"Big Bang Theory" --Confirmed by Chemistry of Milky Way's Oldest Stars
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June 08, 2013

"Big Bang Theory" --Confirmed by Chemistry of Milky Way's Oldest Stars

 

           Milky-Way-s-Oldest-Stars-Came-from-Other-Galaxies-2

 

Using observations of ancient stars with W. M. Keck Observatory’s 10-meter telescope and state-of-the-art models of their atmospheres has shown that there is no conflict between their lithium-6 and lithium-7 content and predictions of the standard theory of Big Bang nucleosynthesis, restoring thus the order in our theory of the early universe. The team, led by Karin Lind of the University of Cambridge, has proven the decades-old inventory relied on lower quality observational data with analysis using several simplifications that resulted in spurious detections of lithium isotopes. The fundamental observations that corroborate the Big Bang 13.8 billion years agoare the cosmic microwave radiation and the chemical abundances of the light elements described in the Big Bang nucleosynthesis theory.

“The predictions of Big Bang nucleosynthesis have been one of the main successes of the standard Big Bang model,” said lead author Lind. “Our findings remove much of the stark tension between 6Li and 7Li abundances in stars and standard BBN, even opening up the door for a full reconciliation. This further consolidates a model resting heavily on the pillars of the cosmic microwave background and the expanding Universe.”

Taking accurate measurements of lithium-6 and lithium-7 in old stars is extremely challenging, both from a theoretical and observational perspective, in particular for lithium-6, because being the less abundant isotope of lithium, its signature is very weak. The required data can only be obtained with the largest telescopes on Earth such as the Keck Observatory on the summit of Mauna Kea, Hawaii equipped with the powerful High Resolution Echelle Spectrometer (HIRES) spectrograph to disperse the stellar light into its constituent colors and absorption features.

“Back in 2004 HIRES was upgraded with CCDs having smaller pixels, allowing to see finer details in the spectrum,” University of Sao Paulo’s Jorge Meléndez said. “A high spectral resolution provided by HIRES is needed to study with exquisite detail the line profile and to estimate the presence of Lithium-6. The large light-collecting power of Keck Observatory allowed us to observe stars with a more ‘pristine’ composition than any previous study.”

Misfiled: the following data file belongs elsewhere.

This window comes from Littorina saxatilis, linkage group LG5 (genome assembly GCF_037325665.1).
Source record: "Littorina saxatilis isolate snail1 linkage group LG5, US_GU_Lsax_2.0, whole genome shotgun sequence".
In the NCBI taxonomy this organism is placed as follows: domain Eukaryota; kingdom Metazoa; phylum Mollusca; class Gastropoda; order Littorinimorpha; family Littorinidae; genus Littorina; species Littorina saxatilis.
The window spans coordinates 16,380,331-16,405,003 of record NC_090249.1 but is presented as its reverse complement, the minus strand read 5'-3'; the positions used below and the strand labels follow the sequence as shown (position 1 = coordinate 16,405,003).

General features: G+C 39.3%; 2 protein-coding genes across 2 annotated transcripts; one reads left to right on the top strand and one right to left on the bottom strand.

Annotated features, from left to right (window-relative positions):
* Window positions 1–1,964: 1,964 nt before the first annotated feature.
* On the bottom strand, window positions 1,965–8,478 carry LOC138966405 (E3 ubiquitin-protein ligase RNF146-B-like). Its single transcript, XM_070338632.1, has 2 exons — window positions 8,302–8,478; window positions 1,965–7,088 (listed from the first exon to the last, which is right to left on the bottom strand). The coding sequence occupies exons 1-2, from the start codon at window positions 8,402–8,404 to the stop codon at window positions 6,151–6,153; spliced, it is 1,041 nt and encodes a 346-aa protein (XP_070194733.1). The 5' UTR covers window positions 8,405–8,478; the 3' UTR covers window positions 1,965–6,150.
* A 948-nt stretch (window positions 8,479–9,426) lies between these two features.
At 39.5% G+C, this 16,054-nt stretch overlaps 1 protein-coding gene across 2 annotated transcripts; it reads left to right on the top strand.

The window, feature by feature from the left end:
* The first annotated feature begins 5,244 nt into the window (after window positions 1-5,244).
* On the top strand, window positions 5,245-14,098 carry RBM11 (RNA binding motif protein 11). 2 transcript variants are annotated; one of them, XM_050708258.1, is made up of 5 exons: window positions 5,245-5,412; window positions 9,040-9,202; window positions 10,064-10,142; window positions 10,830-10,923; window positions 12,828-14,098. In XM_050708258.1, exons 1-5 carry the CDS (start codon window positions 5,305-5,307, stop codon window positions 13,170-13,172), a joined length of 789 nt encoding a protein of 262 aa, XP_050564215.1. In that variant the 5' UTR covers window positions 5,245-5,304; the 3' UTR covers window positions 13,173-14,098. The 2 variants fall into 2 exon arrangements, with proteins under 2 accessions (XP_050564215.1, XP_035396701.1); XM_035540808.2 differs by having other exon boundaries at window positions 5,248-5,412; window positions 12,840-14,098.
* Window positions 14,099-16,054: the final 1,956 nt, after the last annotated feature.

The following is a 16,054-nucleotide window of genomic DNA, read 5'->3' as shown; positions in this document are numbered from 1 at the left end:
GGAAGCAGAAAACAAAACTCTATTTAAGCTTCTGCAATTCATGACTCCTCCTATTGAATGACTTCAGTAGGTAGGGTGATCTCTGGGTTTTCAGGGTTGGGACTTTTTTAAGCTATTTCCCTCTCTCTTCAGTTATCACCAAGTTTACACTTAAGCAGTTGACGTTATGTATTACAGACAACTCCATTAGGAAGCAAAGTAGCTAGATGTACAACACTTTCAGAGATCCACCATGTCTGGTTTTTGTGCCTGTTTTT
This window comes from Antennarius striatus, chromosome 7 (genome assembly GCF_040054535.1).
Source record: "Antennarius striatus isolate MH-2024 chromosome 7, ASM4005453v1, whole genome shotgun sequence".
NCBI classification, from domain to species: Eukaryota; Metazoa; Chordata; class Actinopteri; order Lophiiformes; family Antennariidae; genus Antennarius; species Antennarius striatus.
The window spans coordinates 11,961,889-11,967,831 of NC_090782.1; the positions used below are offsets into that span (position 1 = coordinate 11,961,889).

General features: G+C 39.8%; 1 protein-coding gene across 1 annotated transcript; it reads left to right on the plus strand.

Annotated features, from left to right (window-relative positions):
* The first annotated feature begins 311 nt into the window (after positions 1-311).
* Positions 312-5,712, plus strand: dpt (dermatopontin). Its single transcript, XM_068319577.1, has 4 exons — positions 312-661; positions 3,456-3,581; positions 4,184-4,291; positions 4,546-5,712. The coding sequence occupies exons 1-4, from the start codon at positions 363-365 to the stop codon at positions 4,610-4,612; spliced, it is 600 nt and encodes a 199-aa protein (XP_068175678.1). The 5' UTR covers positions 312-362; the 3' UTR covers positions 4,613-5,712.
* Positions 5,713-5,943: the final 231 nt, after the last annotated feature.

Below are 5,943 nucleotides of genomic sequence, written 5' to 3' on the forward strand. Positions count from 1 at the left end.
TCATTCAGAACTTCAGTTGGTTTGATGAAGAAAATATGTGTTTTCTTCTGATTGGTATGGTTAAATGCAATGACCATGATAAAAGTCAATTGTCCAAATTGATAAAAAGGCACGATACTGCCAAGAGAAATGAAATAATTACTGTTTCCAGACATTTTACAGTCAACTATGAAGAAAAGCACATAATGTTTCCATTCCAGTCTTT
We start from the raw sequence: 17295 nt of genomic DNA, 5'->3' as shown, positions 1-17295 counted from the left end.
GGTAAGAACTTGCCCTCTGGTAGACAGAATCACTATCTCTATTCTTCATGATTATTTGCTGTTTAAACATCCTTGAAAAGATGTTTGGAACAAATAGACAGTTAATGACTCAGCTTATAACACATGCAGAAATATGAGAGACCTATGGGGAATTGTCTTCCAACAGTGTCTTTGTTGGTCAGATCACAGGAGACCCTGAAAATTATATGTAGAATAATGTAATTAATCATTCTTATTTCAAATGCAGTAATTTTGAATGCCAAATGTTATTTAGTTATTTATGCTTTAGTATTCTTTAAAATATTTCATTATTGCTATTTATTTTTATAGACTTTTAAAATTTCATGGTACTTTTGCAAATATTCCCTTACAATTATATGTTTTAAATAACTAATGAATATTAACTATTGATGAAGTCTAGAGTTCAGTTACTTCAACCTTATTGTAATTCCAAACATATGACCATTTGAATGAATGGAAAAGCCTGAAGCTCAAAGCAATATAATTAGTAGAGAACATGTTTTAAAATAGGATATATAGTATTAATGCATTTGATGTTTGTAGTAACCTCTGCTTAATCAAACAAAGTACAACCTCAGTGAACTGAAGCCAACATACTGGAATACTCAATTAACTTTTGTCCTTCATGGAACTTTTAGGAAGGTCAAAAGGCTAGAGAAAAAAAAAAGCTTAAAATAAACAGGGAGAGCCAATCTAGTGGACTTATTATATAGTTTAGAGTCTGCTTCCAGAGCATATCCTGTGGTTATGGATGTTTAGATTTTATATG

Even with the mighty Keck I telescope, a single star must be observed for several hours to gather enough photons for a detailed observation. The modeling of such data is also very demanding, as different processes in the atmospheres of such metal-deficient old stars may mimic the presence of lithium-6. The data must be analyzed using sophisticated model atmospheres created by the team in 3D and included complex calculations that run for weeks on powerful super computers.

“We simultaneously relaxed two key physical assumptions in the modeling of stellar atmospheres; one-dimensional hydrostatic and local thermodynamic equilibrium,” Lind said. “Using more sophisticated physics and powerful super-computers, we managed to remove the systematic biases that plague traditional modeling and have previously led to false identifications of the 6Li/7Li isotopic signature.”

The synergy of high quality Keck observations and detailed theoretical modeling has solved cosmological problems that haunted particle physicists and astrophysicists during the last two decades.

“Understanding the birth of our Universe is pivotal for the understanding of the later formation of all its constituents, ourselves included,” Lind said. “The Big Bang model sets the initial conditions for structure formation and explains our presence in an expanding universe dominated by dark matter and energy.”

The Hubble image at top of page shows some of the most ancient stars observable in the Milky Way. These objects are what remains of old galaxies that once collided with our own, helping it grow to its current size.

The Daily Galaxy via Keck Observatory

Comments

Here's the line in all of this that bothered me: "We simultaneously relaxed two key physical assumptions . . ." They're still shaving off the blocked edges of the data to fit into the round hole of their theory. It's still a fact that the far distant galaxies have both heavy and light elements and that no truly distant galaxy seen thus far is made of only light elements, as it would be close to the Big Bang. The universe is still trillions of years old and all we're seeing is the effect of local star and element production, not the left-over energies of the Big Bang.

I agree with Paul. If we relax the rules for proof, frogeddaboutit.


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